Review of WPEngine WordPress Hosting

wpengine

Hosting is probably the fastest growing segment of the WordPress industry.

There’s several large and well-funded options out there, offering hosting that’s tuned specifically for WordPress.

A few weeks ago we moved our sites to WPEngine.com, one of the most prominent WordPress hosts.

Here’s our warts-and-all review of hosting with WPEngine.

Our situation

In addition to OSTraining, I own a small company that builds tourism sites.

Although it’s not the most popular of the tourism sites, the one that most people would recognize is AppalachianTrail.com. We also host few sites I run for family and friends.

For the last few years, our company ran those sites using WordPress on a VPS with at traditional hosting company.

However, those sites were increasingly slow and prone to botnet attacks that would take them offline for several hours. Even in the quiet times, the sites were running significantly more slowly than they should have.

So, we looked around for some WordPress-specific hosting. We settled on WPEngine because of the pricing scheme. Whereas other WP hosting platforms charge about $30 per site, WPEngine offered one package to cover all 10 sites.

Migrating

The toughest part of our WPEngine experience so far was definitely the migration.

The WPEngine team admitted to us that, because of their unique server setup, their migration process needs to be done differently than with most hosts.

They do have some documentation on migrating here. They’ve greatly improved that documentation since we made our migrations.

In addition to the unusual migration, we encountered bugs in the main WPEngine dashboard. The dashboard allowed you to enter some incorrect settings (they assume you read the documentation correctly) and there were also some bugs that could only be fixed by the WPEngine team. We spent quite a lot of time looking at the squirrel on their error page:

media_1382539132619.png

We also spent quite a lot of time getting help from the WPEngine support team …

Support

WPEngine seem to be making enormous strides in improving their support.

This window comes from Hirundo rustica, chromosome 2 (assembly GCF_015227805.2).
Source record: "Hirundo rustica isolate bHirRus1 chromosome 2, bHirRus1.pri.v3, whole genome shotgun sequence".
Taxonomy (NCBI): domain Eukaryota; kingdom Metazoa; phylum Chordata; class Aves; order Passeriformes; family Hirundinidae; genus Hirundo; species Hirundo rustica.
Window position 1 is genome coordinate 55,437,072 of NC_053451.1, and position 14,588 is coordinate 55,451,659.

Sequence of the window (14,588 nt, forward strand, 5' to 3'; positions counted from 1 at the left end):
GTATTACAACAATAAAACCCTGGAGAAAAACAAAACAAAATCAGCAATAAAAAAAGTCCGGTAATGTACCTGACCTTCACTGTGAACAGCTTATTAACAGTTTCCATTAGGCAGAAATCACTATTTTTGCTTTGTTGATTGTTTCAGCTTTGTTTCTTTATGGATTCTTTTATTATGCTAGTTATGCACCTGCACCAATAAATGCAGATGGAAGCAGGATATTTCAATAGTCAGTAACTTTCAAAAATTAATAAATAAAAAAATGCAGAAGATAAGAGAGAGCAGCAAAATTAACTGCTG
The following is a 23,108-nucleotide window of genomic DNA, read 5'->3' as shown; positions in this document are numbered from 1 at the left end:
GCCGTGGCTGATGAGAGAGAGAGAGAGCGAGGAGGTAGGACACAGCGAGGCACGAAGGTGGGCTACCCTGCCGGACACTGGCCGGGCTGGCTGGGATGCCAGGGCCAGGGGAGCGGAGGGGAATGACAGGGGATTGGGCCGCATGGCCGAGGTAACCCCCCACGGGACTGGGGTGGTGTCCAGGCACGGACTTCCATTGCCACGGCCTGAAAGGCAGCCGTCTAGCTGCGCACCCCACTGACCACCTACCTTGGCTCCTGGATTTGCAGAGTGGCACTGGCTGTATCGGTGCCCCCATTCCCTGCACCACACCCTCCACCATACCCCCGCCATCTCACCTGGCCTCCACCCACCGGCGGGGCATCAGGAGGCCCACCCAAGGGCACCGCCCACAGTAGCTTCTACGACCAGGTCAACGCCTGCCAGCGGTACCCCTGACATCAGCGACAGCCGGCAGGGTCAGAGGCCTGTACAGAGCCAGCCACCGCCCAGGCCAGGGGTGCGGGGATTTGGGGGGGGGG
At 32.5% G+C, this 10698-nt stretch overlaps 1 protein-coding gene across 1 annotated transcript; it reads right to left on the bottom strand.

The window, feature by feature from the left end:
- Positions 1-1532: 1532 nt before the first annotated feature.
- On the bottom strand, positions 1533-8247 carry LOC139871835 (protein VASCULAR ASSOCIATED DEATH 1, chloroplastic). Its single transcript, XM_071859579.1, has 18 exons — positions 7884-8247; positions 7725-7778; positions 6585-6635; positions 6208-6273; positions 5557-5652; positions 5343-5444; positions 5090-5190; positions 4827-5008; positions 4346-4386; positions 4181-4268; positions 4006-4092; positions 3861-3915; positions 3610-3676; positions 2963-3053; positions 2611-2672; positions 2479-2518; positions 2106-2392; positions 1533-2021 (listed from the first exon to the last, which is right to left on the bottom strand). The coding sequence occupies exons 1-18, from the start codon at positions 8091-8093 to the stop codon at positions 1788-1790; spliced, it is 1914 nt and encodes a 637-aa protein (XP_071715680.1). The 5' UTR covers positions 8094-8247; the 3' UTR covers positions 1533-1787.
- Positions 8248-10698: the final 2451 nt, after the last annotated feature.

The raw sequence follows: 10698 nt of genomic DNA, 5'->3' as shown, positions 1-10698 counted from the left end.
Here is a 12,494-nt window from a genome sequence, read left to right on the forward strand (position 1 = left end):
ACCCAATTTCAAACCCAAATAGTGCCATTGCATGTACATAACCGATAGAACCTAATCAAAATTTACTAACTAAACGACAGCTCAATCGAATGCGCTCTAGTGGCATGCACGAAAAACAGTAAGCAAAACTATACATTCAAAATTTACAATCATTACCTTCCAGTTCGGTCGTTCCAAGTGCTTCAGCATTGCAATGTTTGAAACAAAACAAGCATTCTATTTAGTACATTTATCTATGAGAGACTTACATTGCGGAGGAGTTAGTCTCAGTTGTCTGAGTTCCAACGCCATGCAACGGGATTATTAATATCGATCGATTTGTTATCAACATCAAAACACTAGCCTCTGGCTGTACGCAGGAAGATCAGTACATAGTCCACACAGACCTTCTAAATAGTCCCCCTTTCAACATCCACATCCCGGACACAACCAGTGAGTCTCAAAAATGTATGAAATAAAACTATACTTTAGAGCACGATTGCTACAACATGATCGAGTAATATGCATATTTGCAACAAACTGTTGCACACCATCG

When we first considered becoming a customer we emailed them via the contact form on their site several times and never got a response. My guess is that these were growing pains as their staff numbers climbed very quickly during a period of “hyper growth“.

Now support tickets are turned around quickly. They also have live chat which helped us through a lot of our migration problems.

The migrations were bumpy, but WPEngine support was great and continues to be so.

Pricing and Visits

One of the quirks of WPEngine is that they provide unlimited bandwidth but charge overages based on visits to your site.

This pricing model may lead to some confusion, particularly because their hit counts don’t line up with standard analytics software.

We track our sites with Google Analytics and Clicky.com. Here are the hit counts recorded for one of our sites over the last month:

  • WP Engine: 58,141 visits
  • Clicky.com: 22,607 visits
  • Google Analytics: 23,250 visits

Here’s a second site:

  • WP Engine: 16,052 visits
  • Clicky.com: 3,683 visits
  • Google Analytics: 3,915 visits

And here’s a third site:

  • WP Engine: 31,822 visits
  • Clicky.com: 8,045 visits
  • Google Analytics: 8,965 visits

WPEngine has an explanation of how they count visits, but as you can see, WPEngine counts betwen 2.5 and 4 times more visitors than standard analytics software.

After a month with WPEngine and seeing our first overages, my guess is this confusing definition of “hits” will lead to WPEngine being twice as expensive as we had planned for.

If you do a Google search for “WPEngine hits”, you’ll find that a good number of other people have suffered the same surprise. By moving to WPEngine, make sure you that understand how their definition of hits will impact your costs.

Speed, Security and Stability

As mentioned earlier, we moved to WPEngine hoping for an improvement in our speed, security and stability.

I complained about the way they measure visits in the last section. Well, on the good side, here’s what happened to the loading speed of those sites, as measured by Pingdom.com.

The first site went from loading in 1500 ms to 600 ms:

media_1382538606865.png

The second site went from 1500 ms to 500 ms:

media_1382538636739.png

The third site went from 700 ms to 300 ms:

media_1382538672930.png

So our sites loaded between 2 and 3 times more quickly at WPEngine than with a traditional host.

This speed increase came even though WPEngine asks users to remove all caching plugins.

Uptime for those sites over the last 30 days has been 99.97%, 99.95% and 99.11%.